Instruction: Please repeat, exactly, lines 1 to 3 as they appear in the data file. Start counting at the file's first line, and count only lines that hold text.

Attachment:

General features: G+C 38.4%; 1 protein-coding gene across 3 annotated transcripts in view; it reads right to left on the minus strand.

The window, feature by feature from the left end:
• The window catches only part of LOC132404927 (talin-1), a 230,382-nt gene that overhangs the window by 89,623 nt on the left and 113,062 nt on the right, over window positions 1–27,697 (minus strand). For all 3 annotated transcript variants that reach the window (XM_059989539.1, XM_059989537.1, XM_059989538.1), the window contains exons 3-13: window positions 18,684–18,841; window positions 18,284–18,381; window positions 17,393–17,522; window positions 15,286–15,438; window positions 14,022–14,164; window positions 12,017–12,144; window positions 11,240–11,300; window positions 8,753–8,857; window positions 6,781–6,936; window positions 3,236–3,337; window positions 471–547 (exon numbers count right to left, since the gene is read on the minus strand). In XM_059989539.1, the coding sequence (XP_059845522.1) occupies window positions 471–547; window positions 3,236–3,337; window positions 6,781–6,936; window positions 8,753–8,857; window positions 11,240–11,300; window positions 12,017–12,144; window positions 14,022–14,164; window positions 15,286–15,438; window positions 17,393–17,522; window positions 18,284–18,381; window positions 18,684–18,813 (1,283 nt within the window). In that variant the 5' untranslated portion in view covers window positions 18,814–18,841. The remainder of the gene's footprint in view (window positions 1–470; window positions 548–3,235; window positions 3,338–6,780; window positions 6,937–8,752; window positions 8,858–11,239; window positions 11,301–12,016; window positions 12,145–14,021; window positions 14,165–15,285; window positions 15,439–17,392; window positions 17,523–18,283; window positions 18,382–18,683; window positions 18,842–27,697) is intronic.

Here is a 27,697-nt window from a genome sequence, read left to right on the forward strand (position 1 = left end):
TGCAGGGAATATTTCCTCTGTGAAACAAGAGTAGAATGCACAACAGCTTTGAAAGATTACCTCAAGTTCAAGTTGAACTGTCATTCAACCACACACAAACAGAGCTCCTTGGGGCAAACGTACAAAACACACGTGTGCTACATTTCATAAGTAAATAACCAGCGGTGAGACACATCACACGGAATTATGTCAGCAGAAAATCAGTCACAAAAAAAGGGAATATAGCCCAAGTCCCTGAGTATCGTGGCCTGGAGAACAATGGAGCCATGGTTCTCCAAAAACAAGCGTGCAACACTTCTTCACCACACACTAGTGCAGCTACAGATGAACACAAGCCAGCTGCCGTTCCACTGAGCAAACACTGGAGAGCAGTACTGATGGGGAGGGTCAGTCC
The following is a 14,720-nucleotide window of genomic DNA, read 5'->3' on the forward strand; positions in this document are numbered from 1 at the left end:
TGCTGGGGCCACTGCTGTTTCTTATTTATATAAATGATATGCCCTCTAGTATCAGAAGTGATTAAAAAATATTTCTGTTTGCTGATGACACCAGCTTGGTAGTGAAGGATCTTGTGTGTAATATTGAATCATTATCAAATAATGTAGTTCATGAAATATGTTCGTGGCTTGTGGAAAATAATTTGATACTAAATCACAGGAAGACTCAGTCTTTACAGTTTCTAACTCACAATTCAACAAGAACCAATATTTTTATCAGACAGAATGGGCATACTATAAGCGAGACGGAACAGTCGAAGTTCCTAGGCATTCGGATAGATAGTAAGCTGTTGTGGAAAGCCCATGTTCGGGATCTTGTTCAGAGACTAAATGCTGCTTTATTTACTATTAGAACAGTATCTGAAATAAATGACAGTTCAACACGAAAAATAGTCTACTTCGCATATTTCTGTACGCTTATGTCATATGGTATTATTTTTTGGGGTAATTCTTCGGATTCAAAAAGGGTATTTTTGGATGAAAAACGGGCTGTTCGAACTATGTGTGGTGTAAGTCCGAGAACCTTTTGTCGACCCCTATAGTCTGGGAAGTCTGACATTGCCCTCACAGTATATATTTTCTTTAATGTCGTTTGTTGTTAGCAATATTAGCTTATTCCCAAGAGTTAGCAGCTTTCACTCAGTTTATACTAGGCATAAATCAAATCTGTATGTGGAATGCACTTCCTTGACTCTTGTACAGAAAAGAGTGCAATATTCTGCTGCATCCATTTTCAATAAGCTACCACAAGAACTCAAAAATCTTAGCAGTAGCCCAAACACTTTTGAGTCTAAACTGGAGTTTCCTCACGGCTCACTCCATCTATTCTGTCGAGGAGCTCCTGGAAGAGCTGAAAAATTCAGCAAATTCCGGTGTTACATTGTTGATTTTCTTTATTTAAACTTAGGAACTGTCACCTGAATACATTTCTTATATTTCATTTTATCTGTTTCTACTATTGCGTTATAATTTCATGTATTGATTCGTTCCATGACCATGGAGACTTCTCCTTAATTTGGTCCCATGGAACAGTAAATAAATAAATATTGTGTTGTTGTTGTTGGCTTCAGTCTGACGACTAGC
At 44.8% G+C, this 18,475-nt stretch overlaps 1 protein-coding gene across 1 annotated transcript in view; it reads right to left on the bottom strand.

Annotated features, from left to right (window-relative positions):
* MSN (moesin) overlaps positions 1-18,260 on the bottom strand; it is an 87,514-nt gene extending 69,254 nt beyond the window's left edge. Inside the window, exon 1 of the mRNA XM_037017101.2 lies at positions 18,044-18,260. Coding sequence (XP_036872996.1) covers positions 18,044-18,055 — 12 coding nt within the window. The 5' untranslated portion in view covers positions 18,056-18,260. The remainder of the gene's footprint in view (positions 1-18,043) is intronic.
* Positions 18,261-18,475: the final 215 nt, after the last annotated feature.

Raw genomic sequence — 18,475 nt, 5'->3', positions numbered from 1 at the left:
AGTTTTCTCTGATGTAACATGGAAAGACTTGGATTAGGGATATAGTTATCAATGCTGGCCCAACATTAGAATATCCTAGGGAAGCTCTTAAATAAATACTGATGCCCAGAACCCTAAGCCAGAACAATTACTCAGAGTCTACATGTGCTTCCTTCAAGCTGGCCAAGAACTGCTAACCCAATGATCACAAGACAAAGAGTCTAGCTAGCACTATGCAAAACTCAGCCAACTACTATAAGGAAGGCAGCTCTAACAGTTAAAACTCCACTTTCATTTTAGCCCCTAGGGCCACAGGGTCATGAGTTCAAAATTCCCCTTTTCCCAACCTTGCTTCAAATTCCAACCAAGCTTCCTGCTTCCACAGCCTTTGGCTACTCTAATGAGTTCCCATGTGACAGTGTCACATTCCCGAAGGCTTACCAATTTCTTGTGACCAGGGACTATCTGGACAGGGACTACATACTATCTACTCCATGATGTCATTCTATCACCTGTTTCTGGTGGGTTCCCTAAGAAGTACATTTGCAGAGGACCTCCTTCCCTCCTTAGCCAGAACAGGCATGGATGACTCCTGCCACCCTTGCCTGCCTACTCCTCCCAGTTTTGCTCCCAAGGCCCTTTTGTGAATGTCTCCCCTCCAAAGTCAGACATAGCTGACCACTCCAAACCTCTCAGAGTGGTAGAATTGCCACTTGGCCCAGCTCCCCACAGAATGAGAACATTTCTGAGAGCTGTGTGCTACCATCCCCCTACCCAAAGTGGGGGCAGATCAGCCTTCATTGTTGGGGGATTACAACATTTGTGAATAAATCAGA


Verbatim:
General features: G+C 38.4%; 1 protein-coding gene across 3 annotated transcripts in view; it reads right to left on the minus strand.

The window, feature by feature from the left end:
• The window catches only part of LOC132404927 (talin-1), a 230,382-nt gene that overhangs the window by 89,623 nt on the left and 113,062 nt on the right, over window positions 1–27,697 (minus strand). For all 3 annotated transcript variants that reach the window (XM_059989539.1, XM_059989537.1, XM_059989538.1), the window contains exons 3-13: window positions 18,684–18,841; window positions 18,284–18,381; window positions 17,393–17,522; window positions 15,286–15,438; window positions 14,022–14,164; window positions 12,017–12,144; window positions 11,240–11,300; window positions 8,753–8,857; window positions 6,781–6,936; window positions 3,236–3,337; window positions 471–547 (exon numbers count right to left, since the gene is read on the minus strand). In XM_059989539.1, the coding sequence (XP_059845522.1) occupies window positions 471–547; window positions 3,236–3,337; window positions 6,781–6,936; window positions 8,753–8,857; window positions 11,240–11,300; window positions 12,017–12,144; window positions 14,022–14,164; window positions 15,286–15,438; window positions 17,393–17,522; window positions 18,284–18,381; window positions 18,684–18,813 (1,283 nt within the window). In that variant the 5' untranslated portion in view covers window positions 18,814–18,841. The remainder of the gene's footprint in view (window positions 1–470; window positions 548–3,235; window positions 3,338–6,780; window positions 6,937–8,752; window positions 8,858–11,239; window positions 11,301–12,016; window positions 12,145–14,021; window positions 14,165–15,285; window positions 15,439–17,392; window positions 17,523–18,283; window positions 18,382–18,683; window positions 18,842–27,697) is intronic.